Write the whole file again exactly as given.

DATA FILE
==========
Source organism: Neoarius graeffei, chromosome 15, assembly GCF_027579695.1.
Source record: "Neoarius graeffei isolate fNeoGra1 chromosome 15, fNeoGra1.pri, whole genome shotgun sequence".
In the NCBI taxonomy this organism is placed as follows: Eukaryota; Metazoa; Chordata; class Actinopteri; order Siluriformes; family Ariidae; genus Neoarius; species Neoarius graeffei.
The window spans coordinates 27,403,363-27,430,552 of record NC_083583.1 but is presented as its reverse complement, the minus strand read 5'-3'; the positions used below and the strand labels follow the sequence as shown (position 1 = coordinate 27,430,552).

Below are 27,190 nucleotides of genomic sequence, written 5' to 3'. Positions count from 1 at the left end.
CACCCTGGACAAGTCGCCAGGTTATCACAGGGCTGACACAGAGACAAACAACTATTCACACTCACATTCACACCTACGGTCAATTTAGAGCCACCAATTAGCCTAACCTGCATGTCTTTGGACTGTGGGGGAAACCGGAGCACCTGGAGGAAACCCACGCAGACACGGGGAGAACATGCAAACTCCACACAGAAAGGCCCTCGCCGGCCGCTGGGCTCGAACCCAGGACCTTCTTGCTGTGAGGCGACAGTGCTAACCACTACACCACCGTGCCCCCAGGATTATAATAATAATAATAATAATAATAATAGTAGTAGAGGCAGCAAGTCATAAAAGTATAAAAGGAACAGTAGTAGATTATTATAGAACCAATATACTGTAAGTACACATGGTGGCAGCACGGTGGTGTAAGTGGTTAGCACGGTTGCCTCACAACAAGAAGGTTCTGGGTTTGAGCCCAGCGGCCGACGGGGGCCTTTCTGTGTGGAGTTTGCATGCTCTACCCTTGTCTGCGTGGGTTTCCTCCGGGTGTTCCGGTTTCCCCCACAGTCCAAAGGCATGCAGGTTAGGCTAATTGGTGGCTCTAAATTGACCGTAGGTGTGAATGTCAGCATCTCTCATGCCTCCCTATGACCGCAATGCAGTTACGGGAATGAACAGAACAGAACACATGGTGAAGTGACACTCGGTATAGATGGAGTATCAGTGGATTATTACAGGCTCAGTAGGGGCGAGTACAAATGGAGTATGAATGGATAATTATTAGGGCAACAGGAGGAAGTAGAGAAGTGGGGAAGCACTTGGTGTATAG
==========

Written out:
Source organism: Neoarius graeffei, chromosome 15, assembly GCF_027579695.1.
Source record: "Neoarius graeffei isolate fNeoGra1 chromosome 15, fNeoGra1.pri, whole genome shotgun sequence".
In the NCBI taxonomy this organism is placed as follows: Eukaryota; Metazoa; Chordata; class Actinopteri; order Siluriformes; family Ariidae; genus Neoarius; species Neoarius graeffei.
The window spans coordinates 27,403,363-27,430,552 of record NC_083583.1 but is presented as its reverse complement, the minus strand read 5'-3'; the positions used below and the strand labels follow the sequence as shown (position 1 = coordinate 27,430,552).

Below are 27,190 nucleotides of genomic sequence, written 5' to 3'. Positions count from 1 at the left end.
CACCCTGGACAAGTCGCCAGGTTATCACAGGGCTGACACAGAGACAAACAACTATTCACACTCACATTCACACCTACGGTCAATTTAGAGCCACCAATTAGCCTAACCTGCATGTCTTTGGACTGTGGGGGAAACCGGAGCACCTGGAGGAAACCCACGCAGACACGGGGAGAACATGCAAACTCCACACAGAAAGGCCCTCGCCGGCCGCTGGGCTCGAACCCAGGACCTTCTTGCTGTGAGGCGACAGTGCTAACCACTACACCACCGTGCCCCCAGGATTATAATAATAATAATAATAATAATAATAGTAGTAGAGGCAGCAAGTCATAAAAGTATAAAAGGAACAGTAGTAGATTATTATAGAACCAATATACTGTAAGTACACATGGTGGCAGCACGGTGGTGTAAGTGGTTAGCACGGTTGCCTCACAACAAGAAGGTTCTGGGTTTGAGCCCAGCGGCCGACGGGGGCCTTTCTGTGTGGAGTTTGCATGCTCTACCCTTGTCTGCGTGGGTTTCCTCCGGGTGTTCCGGTTTCCCCCACAGTCCAAAGGCATGCAGGTTAGGCTAATTGGTGGCTCTAAATTGACCGTAGGTGTGAATGTCAGCATCTCTCATGCCTCCCTATGACCGCAATGCAGTTACGGGAATGAACAGAACAGAACACATGGTGAAGTGACACTCGGTATAGATGGAGTATCAGTGGATTATTACAGGCTCAGTAGGGGCGAGTACAAATGGAGTATGAATGGATAATTATTAGGGCAACAGGAGGAAGTAGAGAAGTGGGGAAGCACTTGGTGTATAG